Richard Thomas Leukaemia Fund

October 2013

We are delighted to announce that the research team that are partially funded by the Richard Thomas Leukaemia Fund (RTLF) have been awarded a significant grant of €2.5m by the ERC. The RTLF has focused on providing "seed" funding to enable innovative programmes like the "BioBlood" initiative to prove the concept and therefore source funding from larger organisations.

Extract from the ERC report

"Specifically, the panel found that the research proposal is outstanding and very innovative focusing on the development of an integrated platform for normal and abnormal hematopoiesis targeting two important applications in Regenerative Medicine: cellular therapy by the manufacturing of red blood cells from stem/progenitor cells ex-vivo; and drug therapy, by allowing to define optimal drug regime for hemato-oncological diseases. The PI’s group has extensive experience in the area. Overall, the project is a very well integrated involving academia, clinicians and industry. The panel therefore recommends that the proposal should be retained for funding with a grant not exceeding 2 498 903.00 Euro."

Response from Imperial College research team

We would not have been able to achieve this award without the generous support of the Richard Thomas Leukaemia Fund over the years. The support you have provided has guided us through very challenging times in the laboratory and this exciting programme would not have survived without you! I hope that the RTLF can feel very proud of this achievement with us, as we feel very strongly that it is a team effort jointly with the RTLF!

More details below

Chemical Engineering researcher awarded €2.5m ERC grant for artificial blood project

Professor Sakis Mantalaris has been awarded a €2.5m five year Advanced Grant by the European Research Council (ERC).  Established under the EU’s Seventh Research Framework Programme (FP7), the grants target distinguished researchers based in Europe.  Of the five Advanced Grants awarded to Chemical Engineers since the scheme began in 2007, four have been based at Imperial College. Collaborators on the BioBlood project include Dr Nicki Panoskaltsis (Haematology) and Prof Stratos Pistikopoulos (Chemical Engineering) along with the National Blood Service.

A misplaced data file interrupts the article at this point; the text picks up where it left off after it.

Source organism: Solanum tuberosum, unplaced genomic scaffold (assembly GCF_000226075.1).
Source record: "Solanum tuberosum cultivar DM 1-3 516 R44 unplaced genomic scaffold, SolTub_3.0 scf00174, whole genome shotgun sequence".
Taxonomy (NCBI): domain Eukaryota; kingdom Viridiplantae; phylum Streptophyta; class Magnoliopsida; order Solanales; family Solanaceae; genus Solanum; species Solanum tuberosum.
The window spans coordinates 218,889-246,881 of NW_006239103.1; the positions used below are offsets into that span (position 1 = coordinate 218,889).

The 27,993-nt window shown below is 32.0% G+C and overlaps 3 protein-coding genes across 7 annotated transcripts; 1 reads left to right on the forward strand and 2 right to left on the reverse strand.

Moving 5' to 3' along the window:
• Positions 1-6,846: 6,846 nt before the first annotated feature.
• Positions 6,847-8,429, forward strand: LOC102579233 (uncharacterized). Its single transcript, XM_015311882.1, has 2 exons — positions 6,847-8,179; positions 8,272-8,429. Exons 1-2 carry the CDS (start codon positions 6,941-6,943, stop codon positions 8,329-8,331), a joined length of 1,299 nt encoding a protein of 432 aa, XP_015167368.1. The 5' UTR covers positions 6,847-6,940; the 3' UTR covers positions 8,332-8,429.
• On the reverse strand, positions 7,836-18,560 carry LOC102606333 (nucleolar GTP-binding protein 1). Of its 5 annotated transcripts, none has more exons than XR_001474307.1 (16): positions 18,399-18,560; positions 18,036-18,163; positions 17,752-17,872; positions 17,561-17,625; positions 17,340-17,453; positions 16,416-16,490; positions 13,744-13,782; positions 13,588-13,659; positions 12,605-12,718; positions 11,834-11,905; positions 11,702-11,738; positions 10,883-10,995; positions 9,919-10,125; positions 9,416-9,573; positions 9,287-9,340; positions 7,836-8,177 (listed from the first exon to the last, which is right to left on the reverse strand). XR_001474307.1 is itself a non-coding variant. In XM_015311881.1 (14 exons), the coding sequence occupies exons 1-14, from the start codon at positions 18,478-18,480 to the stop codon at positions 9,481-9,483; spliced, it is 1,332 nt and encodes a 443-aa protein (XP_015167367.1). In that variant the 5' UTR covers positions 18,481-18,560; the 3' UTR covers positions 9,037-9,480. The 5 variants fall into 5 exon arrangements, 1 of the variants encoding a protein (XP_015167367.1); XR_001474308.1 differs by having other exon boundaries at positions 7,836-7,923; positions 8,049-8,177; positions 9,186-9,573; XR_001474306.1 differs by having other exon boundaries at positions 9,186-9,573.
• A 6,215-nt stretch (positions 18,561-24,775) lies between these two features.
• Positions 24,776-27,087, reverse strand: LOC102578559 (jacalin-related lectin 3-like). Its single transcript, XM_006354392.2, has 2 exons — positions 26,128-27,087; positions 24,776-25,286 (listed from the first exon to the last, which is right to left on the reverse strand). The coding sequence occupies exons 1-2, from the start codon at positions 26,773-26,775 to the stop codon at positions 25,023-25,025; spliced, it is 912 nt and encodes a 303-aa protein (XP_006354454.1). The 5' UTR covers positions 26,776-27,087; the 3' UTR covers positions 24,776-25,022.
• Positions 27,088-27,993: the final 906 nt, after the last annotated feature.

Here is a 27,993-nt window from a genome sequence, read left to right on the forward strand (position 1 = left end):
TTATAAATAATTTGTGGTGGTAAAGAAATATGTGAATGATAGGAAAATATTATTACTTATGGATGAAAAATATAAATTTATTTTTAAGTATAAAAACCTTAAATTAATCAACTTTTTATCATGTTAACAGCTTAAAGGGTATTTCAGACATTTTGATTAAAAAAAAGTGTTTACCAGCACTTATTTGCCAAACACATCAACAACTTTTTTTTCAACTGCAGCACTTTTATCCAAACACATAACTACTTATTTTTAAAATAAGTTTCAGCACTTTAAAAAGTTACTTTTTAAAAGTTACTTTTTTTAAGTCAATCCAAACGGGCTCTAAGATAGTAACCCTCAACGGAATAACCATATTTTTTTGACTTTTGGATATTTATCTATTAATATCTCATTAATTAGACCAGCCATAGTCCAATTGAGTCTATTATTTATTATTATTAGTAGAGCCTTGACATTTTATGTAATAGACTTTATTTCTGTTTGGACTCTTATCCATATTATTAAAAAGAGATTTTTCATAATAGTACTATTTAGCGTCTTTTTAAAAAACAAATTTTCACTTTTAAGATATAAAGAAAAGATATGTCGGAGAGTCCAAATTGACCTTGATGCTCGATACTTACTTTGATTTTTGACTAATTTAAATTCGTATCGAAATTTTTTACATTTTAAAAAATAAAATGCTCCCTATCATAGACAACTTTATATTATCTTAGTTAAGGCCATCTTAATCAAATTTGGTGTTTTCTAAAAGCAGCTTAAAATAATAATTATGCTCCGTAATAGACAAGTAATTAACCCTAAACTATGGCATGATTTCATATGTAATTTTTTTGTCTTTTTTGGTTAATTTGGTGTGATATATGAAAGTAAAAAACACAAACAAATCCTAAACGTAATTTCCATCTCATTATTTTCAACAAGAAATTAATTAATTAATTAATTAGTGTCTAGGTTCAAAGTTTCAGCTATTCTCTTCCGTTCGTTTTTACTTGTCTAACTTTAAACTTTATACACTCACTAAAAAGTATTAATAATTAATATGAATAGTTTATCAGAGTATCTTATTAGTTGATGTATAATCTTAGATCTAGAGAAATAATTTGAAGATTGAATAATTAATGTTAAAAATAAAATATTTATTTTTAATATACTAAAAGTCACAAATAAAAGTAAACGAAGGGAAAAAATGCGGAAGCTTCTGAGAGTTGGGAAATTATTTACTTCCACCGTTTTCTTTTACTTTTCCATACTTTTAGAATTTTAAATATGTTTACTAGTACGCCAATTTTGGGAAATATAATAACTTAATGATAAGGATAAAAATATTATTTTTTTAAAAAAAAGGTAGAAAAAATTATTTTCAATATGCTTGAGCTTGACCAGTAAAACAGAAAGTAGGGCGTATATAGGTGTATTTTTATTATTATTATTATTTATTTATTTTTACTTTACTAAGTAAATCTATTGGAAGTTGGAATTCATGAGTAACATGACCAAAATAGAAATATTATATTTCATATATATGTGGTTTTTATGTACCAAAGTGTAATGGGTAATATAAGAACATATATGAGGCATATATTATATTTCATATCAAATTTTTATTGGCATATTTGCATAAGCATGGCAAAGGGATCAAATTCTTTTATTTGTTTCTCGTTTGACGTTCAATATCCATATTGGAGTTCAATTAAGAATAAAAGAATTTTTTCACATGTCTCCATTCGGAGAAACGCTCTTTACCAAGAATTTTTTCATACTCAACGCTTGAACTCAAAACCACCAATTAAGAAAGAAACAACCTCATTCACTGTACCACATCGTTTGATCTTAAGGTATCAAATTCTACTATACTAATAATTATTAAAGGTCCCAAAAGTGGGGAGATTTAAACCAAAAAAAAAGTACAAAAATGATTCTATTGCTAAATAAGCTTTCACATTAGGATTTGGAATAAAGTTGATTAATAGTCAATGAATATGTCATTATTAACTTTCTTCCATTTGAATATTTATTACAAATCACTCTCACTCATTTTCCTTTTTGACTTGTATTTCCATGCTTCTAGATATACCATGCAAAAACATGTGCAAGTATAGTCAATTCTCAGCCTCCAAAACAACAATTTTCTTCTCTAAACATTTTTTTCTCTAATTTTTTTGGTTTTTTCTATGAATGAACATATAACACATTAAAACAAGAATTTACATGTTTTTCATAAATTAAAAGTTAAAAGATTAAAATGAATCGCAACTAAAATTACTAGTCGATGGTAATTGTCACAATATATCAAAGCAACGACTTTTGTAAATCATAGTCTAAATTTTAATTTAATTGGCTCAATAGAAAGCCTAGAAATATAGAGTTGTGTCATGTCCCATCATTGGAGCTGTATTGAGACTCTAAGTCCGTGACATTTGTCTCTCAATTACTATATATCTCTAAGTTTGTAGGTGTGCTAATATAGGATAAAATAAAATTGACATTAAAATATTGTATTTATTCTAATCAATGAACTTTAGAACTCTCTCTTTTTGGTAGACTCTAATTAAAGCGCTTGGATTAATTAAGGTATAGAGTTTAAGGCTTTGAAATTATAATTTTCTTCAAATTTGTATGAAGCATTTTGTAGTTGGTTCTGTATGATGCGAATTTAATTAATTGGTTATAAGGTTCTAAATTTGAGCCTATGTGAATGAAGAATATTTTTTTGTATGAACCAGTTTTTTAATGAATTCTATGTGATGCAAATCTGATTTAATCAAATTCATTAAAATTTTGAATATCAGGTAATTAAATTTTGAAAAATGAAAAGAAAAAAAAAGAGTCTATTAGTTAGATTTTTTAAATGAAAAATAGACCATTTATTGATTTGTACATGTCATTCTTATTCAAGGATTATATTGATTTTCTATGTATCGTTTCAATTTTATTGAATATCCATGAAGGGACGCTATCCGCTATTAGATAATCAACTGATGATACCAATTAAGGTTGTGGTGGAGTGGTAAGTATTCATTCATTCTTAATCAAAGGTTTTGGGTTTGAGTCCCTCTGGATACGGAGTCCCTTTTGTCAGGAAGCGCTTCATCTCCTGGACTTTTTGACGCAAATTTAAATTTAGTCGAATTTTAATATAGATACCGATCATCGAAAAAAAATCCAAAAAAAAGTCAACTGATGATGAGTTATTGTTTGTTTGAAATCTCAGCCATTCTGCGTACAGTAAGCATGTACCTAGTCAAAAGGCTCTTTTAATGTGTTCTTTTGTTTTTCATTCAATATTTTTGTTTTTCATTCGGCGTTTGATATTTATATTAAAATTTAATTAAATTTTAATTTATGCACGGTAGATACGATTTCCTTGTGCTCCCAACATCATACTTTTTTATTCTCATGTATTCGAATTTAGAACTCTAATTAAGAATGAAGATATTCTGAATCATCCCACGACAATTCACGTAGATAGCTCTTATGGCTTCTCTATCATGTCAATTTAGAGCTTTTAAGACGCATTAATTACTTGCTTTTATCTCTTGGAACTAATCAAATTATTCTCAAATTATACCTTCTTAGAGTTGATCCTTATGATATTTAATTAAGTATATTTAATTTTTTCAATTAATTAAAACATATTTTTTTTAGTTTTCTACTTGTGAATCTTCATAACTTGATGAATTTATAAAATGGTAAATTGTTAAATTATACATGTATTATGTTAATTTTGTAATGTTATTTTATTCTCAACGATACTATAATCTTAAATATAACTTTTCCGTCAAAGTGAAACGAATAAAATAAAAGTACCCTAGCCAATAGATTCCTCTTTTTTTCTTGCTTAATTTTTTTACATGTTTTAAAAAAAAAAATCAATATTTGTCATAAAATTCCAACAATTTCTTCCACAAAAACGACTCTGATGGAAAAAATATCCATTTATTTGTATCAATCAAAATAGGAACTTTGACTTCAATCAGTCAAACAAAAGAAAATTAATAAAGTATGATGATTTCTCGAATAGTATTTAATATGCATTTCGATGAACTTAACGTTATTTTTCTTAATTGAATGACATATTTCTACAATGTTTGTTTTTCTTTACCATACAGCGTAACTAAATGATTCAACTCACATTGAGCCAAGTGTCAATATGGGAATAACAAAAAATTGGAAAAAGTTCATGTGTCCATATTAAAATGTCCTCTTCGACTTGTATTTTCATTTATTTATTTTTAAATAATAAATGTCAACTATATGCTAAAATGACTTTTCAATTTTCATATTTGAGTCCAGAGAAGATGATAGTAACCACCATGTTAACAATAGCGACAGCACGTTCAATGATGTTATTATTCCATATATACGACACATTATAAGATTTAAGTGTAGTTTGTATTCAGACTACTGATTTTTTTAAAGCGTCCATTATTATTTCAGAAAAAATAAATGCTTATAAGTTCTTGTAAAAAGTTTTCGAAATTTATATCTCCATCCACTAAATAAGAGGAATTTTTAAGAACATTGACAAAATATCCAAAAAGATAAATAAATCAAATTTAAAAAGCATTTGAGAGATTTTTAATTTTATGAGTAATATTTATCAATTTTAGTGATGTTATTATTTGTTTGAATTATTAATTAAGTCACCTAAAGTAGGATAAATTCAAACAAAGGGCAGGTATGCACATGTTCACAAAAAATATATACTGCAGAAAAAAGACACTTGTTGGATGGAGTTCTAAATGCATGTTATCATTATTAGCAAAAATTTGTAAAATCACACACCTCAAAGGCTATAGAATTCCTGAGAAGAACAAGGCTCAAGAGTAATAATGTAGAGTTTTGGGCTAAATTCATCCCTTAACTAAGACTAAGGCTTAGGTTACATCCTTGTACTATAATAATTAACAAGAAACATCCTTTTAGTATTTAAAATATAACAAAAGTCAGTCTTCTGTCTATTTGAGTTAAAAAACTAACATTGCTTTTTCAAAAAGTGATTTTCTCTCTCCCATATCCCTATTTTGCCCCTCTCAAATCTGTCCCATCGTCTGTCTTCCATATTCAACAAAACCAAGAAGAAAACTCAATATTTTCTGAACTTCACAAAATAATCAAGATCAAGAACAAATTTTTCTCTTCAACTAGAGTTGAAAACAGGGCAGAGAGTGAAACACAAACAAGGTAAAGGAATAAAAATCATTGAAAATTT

Prof. Mantalaris’s BioBlood project broadly aims to deliver personalised healthcare - customised treatment that is tailored to the individual patient by the use of patient-specific data and cell-based therapies.  Using a unique approach that combines both experimentation and computer modelling, BioBlood represents a platform for the identification of optimal chemotherapy treatments that are adapted to best fit an individual patient’s need.  It is hoped that the project can help bring about a change in personalised medicine, specifically in the treatment of haematological cancers such as leukaemia and lymphoma.

"Developing the technology platform to address such important clinical needs as blood transfusion and chemotherapy treatment for leukaemia has been an ambition of mine since I started my academic career in the department," said Prof. Mantalaris. "The strength of the BioBlood project lies in the inter-disciplinary approach from the get-go. The ultimate challenge for BioBlood is strong fundamentals and clinical translation."

It is also hoped that the BioBlood project will find a solution to the problem of blood donor shortage.  In the UK alone, nearly 1 million litres of blood are transfused annually in to patients from donors, at a cost of approximately €300m.  Prof. Mantalaris and colleagues aim to meet the challenges of blood supply, pathogen infection and reduction of patient mortality by developing a new method for the mass production of red blood cells for clinical use.  The work could also have implications for the introduction of new drugs to market, currently an extremely long, complex and expensive process.  BioBlood would enable pharmaceutical companies to bring novel therapies to market more quickly by speeding up clinical trials considerably.

BioBlood is one of just 284 successful peer-reviewed bids from over 2,400 applications, in what is the final year of the €7.5b FP7 Programme.

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